I just finished reading The Story of Ain’t by David Skinner, a book about the creation of Webster’s Third New International Dictionary (the “Third”), which the author calls “the most controversial dictionary ever published.” He may be right because the dictionary was the first major American dictionary to become descriptive rather than prescriptive. (I am pleased to say that I received a hardcover version of the book as a holiday gift — as I had requested! The book is well worth buying and reading.)
(A tidbit of history: American Heritage Company [AH] wanted to buy the G&C Merriam Company, publishers of the Merriam-Webster line of dictionaries and the Third, and tried to use the controversy surrounding the Third to induce the Merriam shareholders to sell to American Heritage. When the shareholders continued to refuse to sell, AH decided to create its own dictionary from scratch. Thus, it would be fair to say that the Third was the progenitor of The American Heritage Dictionary of the English Language. Also worth noting is that the Third is the progenitor of the usage notes that are a hallmark of the AH dictionaries, beginning with the first edition. The usage notes were devised as a response to what critics considered as a major failing of the Third.)
Reading the book and the controversy over what direction the Third should take in light of the overwhelming success of the encyclopedic Webster’s Second, brought me to pondering what a word means. I know that I and other editors rely on dictionaries for more than spelling. It is important to also know that a word with which we are not fully familiar is not only spelled correctly but used correctly — and that is the problem. How do we know it is used correctly?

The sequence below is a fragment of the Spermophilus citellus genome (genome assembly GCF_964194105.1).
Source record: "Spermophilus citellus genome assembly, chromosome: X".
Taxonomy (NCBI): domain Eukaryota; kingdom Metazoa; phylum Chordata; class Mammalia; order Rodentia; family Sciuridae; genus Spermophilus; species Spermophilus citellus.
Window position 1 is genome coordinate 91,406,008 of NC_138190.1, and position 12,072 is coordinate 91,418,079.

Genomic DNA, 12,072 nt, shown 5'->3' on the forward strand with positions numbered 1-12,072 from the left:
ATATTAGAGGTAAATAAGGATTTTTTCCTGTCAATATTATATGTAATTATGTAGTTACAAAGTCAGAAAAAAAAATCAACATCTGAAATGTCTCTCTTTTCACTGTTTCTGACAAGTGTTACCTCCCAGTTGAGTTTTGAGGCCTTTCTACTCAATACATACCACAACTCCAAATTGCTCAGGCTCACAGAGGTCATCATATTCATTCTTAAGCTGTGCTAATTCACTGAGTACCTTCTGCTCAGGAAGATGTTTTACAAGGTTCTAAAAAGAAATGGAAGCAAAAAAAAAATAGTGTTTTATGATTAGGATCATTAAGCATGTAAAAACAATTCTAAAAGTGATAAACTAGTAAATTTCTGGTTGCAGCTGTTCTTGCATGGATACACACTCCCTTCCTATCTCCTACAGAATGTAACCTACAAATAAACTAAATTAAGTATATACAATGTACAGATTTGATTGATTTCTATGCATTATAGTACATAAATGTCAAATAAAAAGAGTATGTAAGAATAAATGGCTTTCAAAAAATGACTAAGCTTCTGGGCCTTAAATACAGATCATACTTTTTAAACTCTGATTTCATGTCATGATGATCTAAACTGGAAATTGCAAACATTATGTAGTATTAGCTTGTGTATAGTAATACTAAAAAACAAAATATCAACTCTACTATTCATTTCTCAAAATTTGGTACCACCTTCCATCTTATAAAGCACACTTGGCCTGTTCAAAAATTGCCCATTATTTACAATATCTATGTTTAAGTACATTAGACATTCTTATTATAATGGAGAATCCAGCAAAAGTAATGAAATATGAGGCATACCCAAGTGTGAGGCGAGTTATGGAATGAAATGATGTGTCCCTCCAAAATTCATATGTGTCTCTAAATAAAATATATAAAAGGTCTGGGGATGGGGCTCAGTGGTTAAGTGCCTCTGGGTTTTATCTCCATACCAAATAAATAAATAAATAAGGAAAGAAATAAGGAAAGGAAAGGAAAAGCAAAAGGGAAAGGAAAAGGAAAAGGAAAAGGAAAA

A significant signpost of correct usage is a word’s meaning. Does the word really mean what the author implies it means via use and location within a sentence? Which leads to perhaps a more fundamental question: How many times have we looked up a word’s definition only to discover that we do not understand the definition any better than we understand the word we are checking on?
The problem is that to understand a word’s definition we must also agree as to the meaning of the words used to define the definition. Consider this definition in Merriam Webster’s 11th Collegiate (MW11) for tautology:
1 a. needless repetition of an idea, statement, or word; b. an instance of tautology; 2. a tautologous statement
What does that mean? How does repeating the word in the definition define the word? (I also love entries that simply say “see ____.”)
To understand what an apple is, we must have some common experience background and universal agreement that the word apple is a symbol for a particular object. If I call a round, red object a glyzzle, it is unlikely that you will know whether I mean a ball or an apple or something else because we have no universal understanding of glyzzle.
The same holds true of dictionary definitions. To say that a tautology is a tautologous statement is the same as saying the aliens are invading; that is, the definition is as foreign to an understanding as aliens invading are to our reality — unless we already understand what is meant by tautologus. But if we already understand what is meant by tautologous, why are we looking up tautology? The latter is incorporated in the former.